Third, as the #BringBackOurGirls movement held peaceful vigils around Abuja, the police commissioner for the Federal Capital Territory banned the gatherings. “I cannot fold my hands and watch this lawlessness,” he declared. The immediate embarrassment and scandal prompted a swift retraction by police leadership (Nnochiri, Ikechukwu, Emmanuel Elebeke, and Abdulwahab Abdulah. 2014. “Chibok Girls – We Didn’t Ban Rallies in Abuja – IG.” Vanguard, June 4).
Fourth, some military officials told newspapers that ten generals and other military officers had been convicted by court-martial for providing arms to Boko Haram. (What happened in these cases remains unclear to me.) A Ministry of Defence spokesperson immediately disputed those reports, according to the Associated Press.
A fifth public relations blunder unfolded in July, when President Jonathan refused to meet with some parents who wanted to be accompanied by #BringBackOurGirls leaders, who had paid the parents’ way from Chibok for the meeting.
Finally, the Jonathan administration repeatedly sent mixed messages about its willingness to negotiate with Boko Haram or whether it had agreed upon a ceasefire. On a few occasions, intermediaries reported that Boko Haram was willing to trade hostages for prisoners. According to a member of the Northern Elders Forum whom I interviewed for my book, Jonathan and the PDP “wanted to keep the turmoil going because it had political value for them.”
Is Dapchi Chibok Redux?
In the final year of President Jonathan’s tenure, the decline of security in the northeast and his administration’s mishandling of the Chibok girls weakened the PDP’s case for successful counter-terrorism. This “credibility gap” just before the 2015 elections increased voter skepticism about the incumbent party’s ability to run fair elections, and most importantly, according to the evidence I present in Nigerian Party Competition, to deliver on the economy.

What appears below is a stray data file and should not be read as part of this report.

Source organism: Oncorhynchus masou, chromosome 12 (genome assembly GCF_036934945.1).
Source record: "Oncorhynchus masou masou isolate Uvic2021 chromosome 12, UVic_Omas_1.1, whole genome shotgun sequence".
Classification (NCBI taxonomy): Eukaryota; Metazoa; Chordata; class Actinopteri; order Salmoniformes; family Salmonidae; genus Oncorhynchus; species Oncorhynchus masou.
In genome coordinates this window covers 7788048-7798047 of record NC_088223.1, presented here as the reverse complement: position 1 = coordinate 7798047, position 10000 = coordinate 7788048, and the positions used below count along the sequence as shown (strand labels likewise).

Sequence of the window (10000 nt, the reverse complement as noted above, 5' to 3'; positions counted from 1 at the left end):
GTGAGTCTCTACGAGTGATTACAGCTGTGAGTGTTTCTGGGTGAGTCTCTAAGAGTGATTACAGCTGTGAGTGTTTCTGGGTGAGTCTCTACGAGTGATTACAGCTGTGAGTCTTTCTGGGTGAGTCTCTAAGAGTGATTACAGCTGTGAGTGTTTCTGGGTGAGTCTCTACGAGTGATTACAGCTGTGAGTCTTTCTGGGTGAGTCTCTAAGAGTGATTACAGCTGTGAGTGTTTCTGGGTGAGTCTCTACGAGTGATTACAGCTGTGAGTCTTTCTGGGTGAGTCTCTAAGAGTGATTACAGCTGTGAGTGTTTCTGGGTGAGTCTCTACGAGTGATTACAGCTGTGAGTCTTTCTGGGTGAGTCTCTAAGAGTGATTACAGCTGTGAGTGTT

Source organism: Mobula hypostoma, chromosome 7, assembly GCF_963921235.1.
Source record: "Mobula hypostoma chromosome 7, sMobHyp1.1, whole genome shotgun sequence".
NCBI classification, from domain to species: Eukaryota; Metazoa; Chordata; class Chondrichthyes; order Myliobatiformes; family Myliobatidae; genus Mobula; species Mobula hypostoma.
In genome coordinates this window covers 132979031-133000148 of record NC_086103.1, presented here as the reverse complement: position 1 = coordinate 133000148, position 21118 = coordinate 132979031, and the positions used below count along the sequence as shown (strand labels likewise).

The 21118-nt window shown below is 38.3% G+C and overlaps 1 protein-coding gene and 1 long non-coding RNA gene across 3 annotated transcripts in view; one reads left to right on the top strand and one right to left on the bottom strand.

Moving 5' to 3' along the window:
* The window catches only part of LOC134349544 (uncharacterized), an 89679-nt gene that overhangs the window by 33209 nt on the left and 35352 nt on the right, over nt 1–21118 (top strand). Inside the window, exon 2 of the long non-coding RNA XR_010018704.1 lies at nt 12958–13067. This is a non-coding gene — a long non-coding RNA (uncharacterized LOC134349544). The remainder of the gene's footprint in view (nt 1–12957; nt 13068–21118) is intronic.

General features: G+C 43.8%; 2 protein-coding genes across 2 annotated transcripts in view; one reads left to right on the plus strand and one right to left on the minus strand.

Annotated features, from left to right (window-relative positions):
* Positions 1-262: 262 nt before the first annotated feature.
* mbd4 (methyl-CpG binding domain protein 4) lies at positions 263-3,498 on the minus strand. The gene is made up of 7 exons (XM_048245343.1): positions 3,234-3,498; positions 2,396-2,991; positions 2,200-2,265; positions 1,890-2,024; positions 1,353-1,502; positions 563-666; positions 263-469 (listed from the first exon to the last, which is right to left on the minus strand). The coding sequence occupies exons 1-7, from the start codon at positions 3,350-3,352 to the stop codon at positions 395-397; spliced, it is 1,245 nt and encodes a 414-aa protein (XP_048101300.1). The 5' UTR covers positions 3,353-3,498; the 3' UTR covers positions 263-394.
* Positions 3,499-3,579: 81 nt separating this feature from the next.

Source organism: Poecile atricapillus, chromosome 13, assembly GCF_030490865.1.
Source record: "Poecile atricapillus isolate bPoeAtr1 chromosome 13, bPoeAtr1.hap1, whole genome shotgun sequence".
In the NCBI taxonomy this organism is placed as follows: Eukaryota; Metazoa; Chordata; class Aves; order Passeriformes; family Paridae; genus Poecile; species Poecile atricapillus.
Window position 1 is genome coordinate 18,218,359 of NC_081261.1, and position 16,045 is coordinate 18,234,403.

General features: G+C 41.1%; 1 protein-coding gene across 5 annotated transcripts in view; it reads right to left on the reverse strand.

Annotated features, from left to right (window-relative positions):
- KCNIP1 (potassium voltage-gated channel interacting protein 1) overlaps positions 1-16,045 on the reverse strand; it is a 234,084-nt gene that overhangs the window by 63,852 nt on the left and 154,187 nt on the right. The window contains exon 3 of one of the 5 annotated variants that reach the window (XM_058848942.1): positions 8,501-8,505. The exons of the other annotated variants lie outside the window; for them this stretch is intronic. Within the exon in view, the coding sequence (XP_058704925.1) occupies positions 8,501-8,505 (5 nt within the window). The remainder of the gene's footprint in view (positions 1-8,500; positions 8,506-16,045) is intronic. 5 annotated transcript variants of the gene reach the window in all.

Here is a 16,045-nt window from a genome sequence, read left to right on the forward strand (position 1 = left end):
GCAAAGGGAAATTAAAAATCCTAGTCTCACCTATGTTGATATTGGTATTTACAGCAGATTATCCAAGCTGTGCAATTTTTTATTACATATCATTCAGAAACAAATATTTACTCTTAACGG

There are a few similarities today with Buhari’s predicament. Shortly before the release of the Dapchi victims, for example, Bring Back Our Girls complained about “the troubling sparseness of information” from the federal government about the Yobe State girls.
Several Dapchi children remain unaccounted for, and the government’s communications strategy remains uncoordinated. Notably, the number of those released has fluctuated with the government first mentioning 76 girls, and quickly revising this upwards to 101.
Worse, the Nigerian military may have failed to act on information that Boko Haram was moving toward Dapchi, resembling comments from government sources who told me that Boko Haram ran amok in Chibok for several hours before the Army arrived. “The authorities appear to have learned nothing from the abduction of 276 schoolgirls in Chibok,” said Amnesty International’s investigators of the Dapchi incident.
Buhari has on several occasions claimed that Boko Haram was defeated, so the Dapchi kidnapping widened the credibility gap with the public. As in 2015, citizens might treat campaign claims about economic growth or other issues with the same skepticism they now view the Buhari administration’s progress against Boko Haram. And if the administration paid the group money in return for the girls’ release, it is only a matter of time until the extortionists strike again.